Contador Swaps Cycle Team for Lawyers to Defend 2010 Tour de France Title
Alberto Contador’s eight teammates on the Saxo Bank-Sungard squad couldn’t lead him to victory at this month’s Tour de France. Now it’s up to a smaller crew of attorneys to try to save his 2010 title.
The World Anti-Doping Agency and cycling’s ruling body, the International Cycling Union or UCI, are appealing the three-time champion’s acquittal for doping in a hearing at the Court of Arbitration for Sport in Lausanne, Switzerland. The hearing, scheduled for Aug. 1, will be postponed until November to allow more time for written evidence, CAS said today in an e-mail.
The Spanish cycling federation accepted the 28-year-old’s defense that he had the banned stimulant, clenbuterol, in his body because of eating contaminated beef. While the Contador ruling may be overturned after the three-day hearing, according to some lawyers, others say sports’ top tribunal is getting more lenient in cases where athletes argue that their food was contaminated.
“A positive doping test used to be a death sentence,” Rodrigo Garcia, a lawyer at Laffer Abogados in Madrid who has represented cyclists in doping cases, said in a telephone interview. “There are signs that is changing and the Contador case could be a turning point.”
Contador finished the Tour de France in fifth place two days ago, 3 minutes, 57 seconds behind Cadel Evans, the first Australian winner in the race’s 108-year history. Dani Navarro and other so-called domestiques on the Saxo Bank-Sungard team sacrificed to lead Contador up mountains last week, although after one stage to the Col du Galibier on July 21 the Spaniard said “his legs didn’t respond.”
Contador won’t ride in the Spanish Vuelta this year, the Associated Press reported today. CAS today postponed the hearing, which will probably be rescheduled for November.
“The second round of written submissions will allow the parties to complete their evidence and arguments relating to some specific scientific issues,” CAS said in an e-mailed statement.
Andy Ramos, a lawyer at Bardaji & Honrado in Madrid, is coordinating Contador’s defense and said last October he was working with “four or five” attorneys including Jean-Louis Dupont, a Belgian who won a landmark case in 1995. That judgment, dubbed the Bosman ruling after player Jean-Marc Bosman, allowed soccer players in the European Union to leave on free transfers once their contracts expired.
Ramos declined to comment when reached last week and Dupont didn’t return an e-mail.
Under WADA’s code, athletes are liable if a banned drug is found in their system, and it’s up to them to prove they didn’t illegally ingest the substance. Recent rulings show the Swiss court is putting more pressure on WADA and sports federations to provide proof of wrongdoing, according to Garcia.
Last week, it backed a ruling not to punish Olympic champion swimmer Cesar Cielo and two Brazilian compatriots, who blamed contaminated food supplements for testing positive for the diuretic furosemide in May. A fourth Brazilian, who had a previous violation, was suspended. In 2009, the court cleared French tennis player Richard Gasquet of doping after he argued that he tested positive for cocaine because he kissed a woman who’d taken the drug.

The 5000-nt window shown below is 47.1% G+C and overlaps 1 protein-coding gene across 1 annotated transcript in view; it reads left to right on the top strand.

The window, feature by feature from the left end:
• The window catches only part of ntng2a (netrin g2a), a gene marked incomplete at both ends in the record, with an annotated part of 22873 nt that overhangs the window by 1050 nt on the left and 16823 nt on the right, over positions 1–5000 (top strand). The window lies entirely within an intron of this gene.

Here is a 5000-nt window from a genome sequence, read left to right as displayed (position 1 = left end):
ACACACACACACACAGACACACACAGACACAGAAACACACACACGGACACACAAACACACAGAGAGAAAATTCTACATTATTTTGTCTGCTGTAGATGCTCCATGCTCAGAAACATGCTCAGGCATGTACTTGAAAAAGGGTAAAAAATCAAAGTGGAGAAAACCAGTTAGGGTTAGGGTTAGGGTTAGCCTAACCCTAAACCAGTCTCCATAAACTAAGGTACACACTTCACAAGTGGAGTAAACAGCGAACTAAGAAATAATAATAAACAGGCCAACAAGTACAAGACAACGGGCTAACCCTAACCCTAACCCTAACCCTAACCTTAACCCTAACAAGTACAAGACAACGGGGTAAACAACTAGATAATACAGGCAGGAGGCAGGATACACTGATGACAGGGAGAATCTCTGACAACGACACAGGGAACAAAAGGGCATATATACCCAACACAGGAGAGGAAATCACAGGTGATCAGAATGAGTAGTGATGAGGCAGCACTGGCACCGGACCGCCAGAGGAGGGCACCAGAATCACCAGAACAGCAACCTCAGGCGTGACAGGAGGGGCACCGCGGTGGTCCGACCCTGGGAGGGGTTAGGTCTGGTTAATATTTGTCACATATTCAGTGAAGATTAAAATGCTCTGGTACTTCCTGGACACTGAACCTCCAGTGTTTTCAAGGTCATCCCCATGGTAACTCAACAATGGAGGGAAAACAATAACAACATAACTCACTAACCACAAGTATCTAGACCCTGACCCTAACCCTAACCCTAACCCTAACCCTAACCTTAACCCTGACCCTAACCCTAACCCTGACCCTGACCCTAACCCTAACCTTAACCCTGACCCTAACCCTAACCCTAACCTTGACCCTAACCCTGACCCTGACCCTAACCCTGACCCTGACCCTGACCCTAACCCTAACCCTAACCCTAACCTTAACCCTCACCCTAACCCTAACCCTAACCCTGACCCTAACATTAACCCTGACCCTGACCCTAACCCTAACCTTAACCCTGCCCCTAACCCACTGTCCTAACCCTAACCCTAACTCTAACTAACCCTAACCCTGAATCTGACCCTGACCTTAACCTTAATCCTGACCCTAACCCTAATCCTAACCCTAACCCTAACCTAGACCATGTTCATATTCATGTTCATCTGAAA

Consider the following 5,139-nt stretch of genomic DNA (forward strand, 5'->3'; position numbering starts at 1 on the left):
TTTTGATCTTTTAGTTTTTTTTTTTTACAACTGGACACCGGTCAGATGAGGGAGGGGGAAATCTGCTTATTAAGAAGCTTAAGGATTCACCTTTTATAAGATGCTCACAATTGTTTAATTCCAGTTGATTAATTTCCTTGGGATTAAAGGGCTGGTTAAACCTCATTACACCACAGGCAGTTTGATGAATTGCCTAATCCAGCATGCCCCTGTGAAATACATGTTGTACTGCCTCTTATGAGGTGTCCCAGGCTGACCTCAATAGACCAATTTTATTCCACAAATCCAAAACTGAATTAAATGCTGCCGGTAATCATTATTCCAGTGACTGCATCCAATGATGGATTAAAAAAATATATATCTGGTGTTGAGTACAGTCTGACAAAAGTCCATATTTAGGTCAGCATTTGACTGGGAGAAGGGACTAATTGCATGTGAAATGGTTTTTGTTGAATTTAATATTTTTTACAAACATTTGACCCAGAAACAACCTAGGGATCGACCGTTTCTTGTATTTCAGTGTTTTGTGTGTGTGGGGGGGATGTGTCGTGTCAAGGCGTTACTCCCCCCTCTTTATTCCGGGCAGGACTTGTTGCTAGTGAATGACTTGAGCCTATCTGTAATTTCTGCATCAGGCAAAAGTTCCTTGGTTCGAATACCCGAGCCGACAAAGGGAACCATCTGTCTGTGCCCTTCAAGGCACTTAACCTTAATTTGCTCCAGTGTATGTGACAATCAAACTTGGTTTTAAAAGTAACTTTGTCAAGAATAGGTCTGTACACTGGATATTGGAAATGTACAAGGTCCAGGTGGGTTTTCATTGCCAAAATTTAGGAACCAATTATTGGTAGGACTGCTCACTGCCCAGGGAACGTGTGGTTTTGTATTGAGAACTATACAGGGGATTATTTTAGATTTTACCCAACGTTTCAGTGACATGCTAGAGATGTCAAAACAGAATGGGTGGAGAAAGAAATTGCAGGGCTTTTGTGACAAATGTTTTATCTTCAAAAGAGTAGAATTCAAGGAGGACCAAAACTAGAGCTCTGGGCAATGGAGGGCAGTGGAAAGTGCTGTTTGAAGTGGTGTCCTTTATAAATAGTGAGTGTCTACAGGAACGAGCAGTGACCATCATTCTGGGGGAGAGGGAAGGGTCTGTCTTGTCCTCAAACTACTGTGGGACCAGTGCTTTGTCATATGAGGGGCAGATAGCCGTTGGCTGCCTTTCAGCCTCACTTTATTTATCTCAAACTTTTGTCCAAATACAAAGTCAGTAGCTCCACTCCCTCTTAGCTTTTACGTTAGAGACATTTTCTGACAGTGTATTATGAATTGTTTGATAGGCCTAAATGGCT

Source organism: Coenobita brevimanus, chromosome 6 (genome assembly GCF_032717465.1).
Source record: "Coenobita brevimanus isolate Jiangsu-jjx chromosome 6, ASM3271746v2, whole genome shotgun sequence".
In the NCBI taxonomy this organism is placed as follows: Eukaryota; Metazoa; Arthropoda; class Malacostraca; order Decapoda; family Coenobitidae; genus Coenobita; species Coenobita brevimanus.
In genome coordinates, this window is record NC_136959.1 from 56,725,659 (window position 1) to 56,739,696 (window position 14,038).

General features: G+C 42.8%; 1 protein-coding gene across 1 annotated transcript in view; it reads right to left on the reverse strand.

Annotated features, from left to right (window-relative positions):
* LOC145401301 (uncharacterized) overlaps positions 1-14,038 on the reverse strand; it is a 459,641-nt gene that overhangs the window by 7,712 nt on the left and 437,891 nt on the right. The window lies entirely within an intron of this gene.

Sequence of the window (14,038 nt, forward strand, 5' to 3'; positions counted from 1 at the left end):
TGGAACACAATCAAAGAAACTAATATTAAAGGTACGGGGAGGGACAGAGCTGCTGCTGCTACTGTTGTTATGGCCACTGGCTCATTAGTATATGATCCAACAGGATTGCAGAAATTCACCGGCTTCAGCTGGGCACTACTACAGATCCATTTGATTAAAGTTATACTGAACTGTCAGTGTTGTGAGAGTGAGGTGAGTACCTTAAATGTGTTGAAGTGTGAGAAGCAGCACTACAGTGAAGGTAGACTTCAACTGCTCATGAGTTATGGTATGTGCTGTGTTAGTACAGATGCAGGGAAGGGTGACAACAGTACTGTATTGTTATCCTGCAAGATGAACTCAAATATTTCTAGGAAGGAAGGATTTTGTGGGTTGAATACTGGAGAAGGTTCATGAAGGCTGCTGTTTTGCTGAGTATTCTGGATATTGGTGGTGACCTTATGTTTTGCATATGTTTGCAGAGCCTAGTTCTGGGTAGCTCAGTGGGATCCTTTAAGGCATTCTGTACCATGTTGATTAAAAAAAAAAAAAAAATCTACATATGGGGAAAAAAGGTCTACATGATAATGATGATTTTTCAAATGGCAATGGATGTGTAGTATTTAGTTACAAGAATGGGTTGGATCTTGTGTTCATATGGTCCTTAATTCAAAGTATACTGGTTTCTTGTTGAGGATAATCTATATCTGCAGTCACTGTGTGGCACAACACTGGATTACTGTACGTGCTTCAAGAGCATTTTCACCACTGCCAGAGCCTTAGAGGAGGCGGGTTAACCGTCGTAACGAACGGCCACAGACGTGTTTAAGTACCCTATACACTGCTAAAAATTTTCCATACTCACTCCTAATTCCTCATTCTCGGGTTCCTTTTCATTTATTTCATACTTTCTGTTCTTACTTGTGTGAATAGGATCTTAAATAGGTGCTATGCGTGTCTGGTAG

Contador says his failed test was caused by a cut of beef brought by a friend on the last rest day of the 2010 Tour de France and that the amount of clenbuterol found in his body was too small to boost performance. The reading was 50 picograms per milliliter of clenbuterol. A picogram is one trillionth of a gram. Farmers sometimes use the stimulant to bulk up cattle.
The Spanish federation “completely caved in to the pressure of its leading athlete” when acquitting Contador, Mike Townley, head of sports at law firm Bates Wells & Braithwaite LLP in London said. Juan Carlos Castano, federation president, said in an interview in late June he stood by the decision, although added future cases should be reviewed by international authorities to speed up the process and avoid “accusations of favoritism.”
Should Contador be absolved on a technicality or because of his profile, it would “undermine a decade’s worth of work by WADA in trying to bring about a system that can’t be beaten by drug cheats,” Townley said.
WADA spokesman Terence O’Rorke declined to comment on the case or its implications.
If Contador loses his title, it could go to Andy Schleck, the 26-year-old Luxembourg rider who’s been runner-up the last three times. He lost the 2010 Tour by 39 seconds to Contador and this year took the lead on July 22 on the final mountain climb to Alpe d’Huez, only to lose it a day later to Evans in the time trial.
Oscar Pereiro of Spain inherited the 2006 Tour title after Floyd Landis failed a drug test. Landis blamed whiskey, among other reasons, as a possible explanation for having synthetic testosterone in his body. Last year, the American admitted doping.
The Court of Arbitration for Sport is unlikely to be guided by the recent judgments in swimming and tennis when it considers Contador, according to Patrick Russell, a senior partner at Charles Russell LLP, who’s advised the British Horseracing Authority on doping.
“These things are very fact specific,” Russell said, adding that the case won’t change the current rules on athlete liability if Contador’s lawyers are successful in defending him.
Like the riders who couldn’t lead Contador to victory over the 2,132-mile Tour, there’s little chance of his lawyers being successful, according to Townley. He said he’s prepared to wager money on that outcome.
“I will be amazed,” Townley said. “I will call you up and send you 10 pounds if CAS don’t find him guilty.”
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